- While people have launched rockets and landed them vertically before (Blue Origin, just a few months ago), those rockets weren't capable of going into orbit. And going to orbit is a big difference from going into space: space isn't very far away at all, you just need to go about 60 miles straight up. Orbit isn't high, it's fast: orbit basically means that you're going fast enough that you keep falling towards the Earth and missing. Getting to that speed is a lot harder than just going up and falling down again.

- While people have tried to launch non-winged rockets into orbit and land them again (SpaceX, twice in the past year or so), it hasn't worked, because you're basically trying to land a pencil on its tip as it descends at a speed of a few thousand miles per hour. Previous attempts tried to land on boats (a pair of robot-controlled "autonomous spaceport drone ships" named the Just Read the Instructions and the Of Course I Still Love You), and the reason for the failures can be summarized as "now try to do that in high seas." This time, they landed on solid ground, which isn't as good from an orbital trajectories perspective, but which has the advantage of not moving about underneath you. (Usually)

This was a full-scale mission: a Falcon 9 took off from Cape Canaveral carrying eleven communications satellites. The first stage separated from the upper part of the rocket and landed safely, while the upper stages deployed the satellites into orbit.

So that's a major success for one of the most exciting companies in space travel today, and something that's likely to seriously cut the price of space travel over the next few years.
SpaceX’s Falcon 9 rocket successfully landed upright on solid ground at Cape Canaveral, Florida this evening, after traveling into space and back. It's the first time SpaceX has been able to gently...
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The Washington Post: The $75,000 problem for self-driving cars is going away https://www.washingtonpost.com/news/innovations/wp/2015/12/04/the-75000-problem-for-self-driving-cars-is-going-away/
Giving a car "eyes" once cost a fortune. Now it's affordable, a good sign for autonomous vehicles.
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Cool!!
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This is NOT how driverless cars see the world

I've seen many outlets picking up on the video in this article and saying it shows how driverless cars see the world. In a small way, this is true, because most driverless cars use lidar. However, the lidar data used by a driverless car looks very little like this. This data is an art project and shows how amazing lidar is for surveying but the collection techniques are very different. 

In particular, there is an empty swath in the middle of the road due to the way this data was collected which is obviously not a good idea for driverless cars. Additionally, driverless cars don't need to see what the tops of buildings look like so the height of data collected is generally much lower. 
Autonomous vehicles might remain an expensive novelty, or they might utterly transform society. Either way, they have much to teach us about how to look at the cities we live in.
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"Desktop laser cutter/engraver"

This looks pretty awesome but I still have a hard time spending that much money for something without knowing I would use it a lot.
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Doesn't fit one of my collections...have to share anyway.
 
It is hard to describe the full brilliance of this. We have a bunch of professional actors, each performing 15 seconds' worth of pop songs as though it were Shakespeare. I can't describe this more; just watch. It's part of a fundraiser the Red Cross UK is doing for refugees.

#15secondshakespeare
Amanda Abbington and Jason Watkins are among the famous faces tweeting videos of themselves performing lyrics in the style of the Bard with the hashtag #15secondShakespeare
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A robot family reunion today
All manner of robots were assembled in Building 9 showing the development through the years of the humanoid robots and systems needed for human spaceflight that will eventually make a #journeytomars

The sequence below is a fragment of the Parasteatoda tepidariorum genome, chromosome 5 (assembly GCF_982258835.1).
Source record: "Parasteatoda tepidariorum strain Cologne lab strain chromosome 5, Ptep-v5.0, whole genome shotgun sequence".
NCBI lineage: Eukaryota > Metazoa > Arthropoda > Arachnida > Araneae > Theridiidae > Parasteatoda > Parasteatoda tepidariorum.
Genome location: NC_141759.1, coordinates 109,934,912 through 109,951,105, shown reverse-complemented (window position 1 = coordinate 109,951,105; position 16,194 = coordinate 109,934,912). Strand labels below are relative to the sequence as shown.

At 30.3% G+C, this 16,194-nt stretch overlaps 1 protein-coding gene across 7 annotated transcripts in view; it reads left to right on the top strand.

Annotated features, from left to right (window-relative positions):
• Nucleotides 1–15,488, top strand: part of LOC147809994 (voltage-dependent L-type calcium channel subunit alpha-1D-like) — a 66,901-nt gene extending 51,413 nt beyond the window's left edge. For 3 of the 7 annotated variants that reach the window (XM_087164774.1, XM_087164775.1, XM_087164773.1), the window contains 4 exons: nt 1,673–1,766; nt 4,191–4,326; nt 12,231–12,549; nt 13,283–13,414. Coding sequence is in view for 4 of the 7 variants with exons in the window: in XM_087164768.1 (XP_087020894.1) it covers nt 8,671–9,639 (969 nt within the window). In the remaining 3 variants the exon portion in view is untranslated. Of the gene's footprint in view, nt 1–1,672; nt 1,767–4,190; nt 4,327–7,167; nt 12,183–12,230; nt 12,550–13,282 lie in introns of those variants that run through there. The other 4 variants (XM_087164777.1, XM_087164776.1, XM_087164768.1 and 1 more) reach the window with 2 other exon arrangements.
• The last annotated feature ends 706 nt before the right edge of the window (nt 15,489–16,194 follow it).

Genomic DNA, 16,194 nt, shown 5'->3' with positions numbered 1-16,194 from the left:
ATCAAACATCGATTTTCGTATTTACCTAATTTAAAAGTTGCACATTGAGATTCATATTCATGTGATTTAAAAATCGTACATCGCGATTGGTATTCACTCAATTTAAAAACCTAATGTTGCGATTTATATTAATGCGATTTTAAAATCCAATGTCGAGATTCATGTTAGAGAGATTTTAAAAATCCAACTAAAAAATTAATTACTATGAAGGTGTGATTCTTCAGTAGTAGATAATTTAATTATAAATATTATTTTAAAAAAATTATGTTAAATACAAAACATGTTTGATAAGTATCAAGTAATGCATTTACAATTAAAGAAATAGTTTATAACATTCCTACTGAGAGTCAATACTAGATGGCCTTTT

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Education
  • Louisiana Tech University
    BS Mechanical Engineering, 1997 - 2001
  • University of Texas at Austin
    MS Mechanical Engineering, 2001 - 2004
Basic Information
Gender
Male
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  • Leo's Fortune
Story
Tagline
Roboticist and Computer Vision Engineer
Introduction
I'm a robotics engineer and a computer vision expert, an early adopter, and a technophile. These are the things I will post about most but I'll occasionally throw in some space stuff and other randomness.

I have two mechanical engineering degrees but I spend 95% of my time developing algorithms and software focusing on computer vision and robotics. I am also very interested in artificial intelligence but I'm still waiting for an opportunity to really delve into that field.
Bragging rights
I taught Robonaut how to move and took 3D pictures of the Space Shuttle in orbit.
Work
Occupation
Lidar, Computer Vision, and Robotics
Skills
Senior engineer with extensive experience solving complex problems in robotic control and 3D computer vision. Proficient in C++ development including object oriented programming, template programming, and code optimization. Thrive in a team environment and in customer facing roles.
Employment
  • Quanergy
    Principal Engineer, 2014 - present
    Working with Quanergy's Lidar sensors to develop smart sensing solutions for real-time 3D mapping and object detection, tracking, and classification. These technologies enable next generation driver assistance systems and autonomous vehicles.
  • Aerodyne Industries
    Robotics Engineer, 2012 - 2014
    - Developed algorithms for planning, control, testing, and operation of NASA’s second generation Robonaut humanoid robot. - Focused on the mid-level control framework including kinematics, dynamics, and trajectory planning as well as the high-level application development. - Developed with C++, Python, ROS, and OROCOS. - Developed a collection of tools to convert natural language project requirements into formal logic and verify the controller design. - Developed a model definition schema, data structure, and parser that allows easy access to important model parameters by the various parts of the software.
  • Neptec USA
    R&D Engineer, 2004 - 2012
    Managed small teams conducting 3D machine vision research, algorithm development, and software development for space, defense, and commercial applications. Projects included 3D vision system processing for navigation and surface inspection for a lunar prospecting rover. Developed algorithms and software for 3D machine vision data processing for space, defense, and commercial applications. Projects included ground and aerial LIDAR processing for object recognition and aerial LIDAR processing for removal of all non-ground points.
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Currently
Houston, TX
Previously
Austin, TX - Ruston, LA - Shreveport, LA - Oak Ridge, TN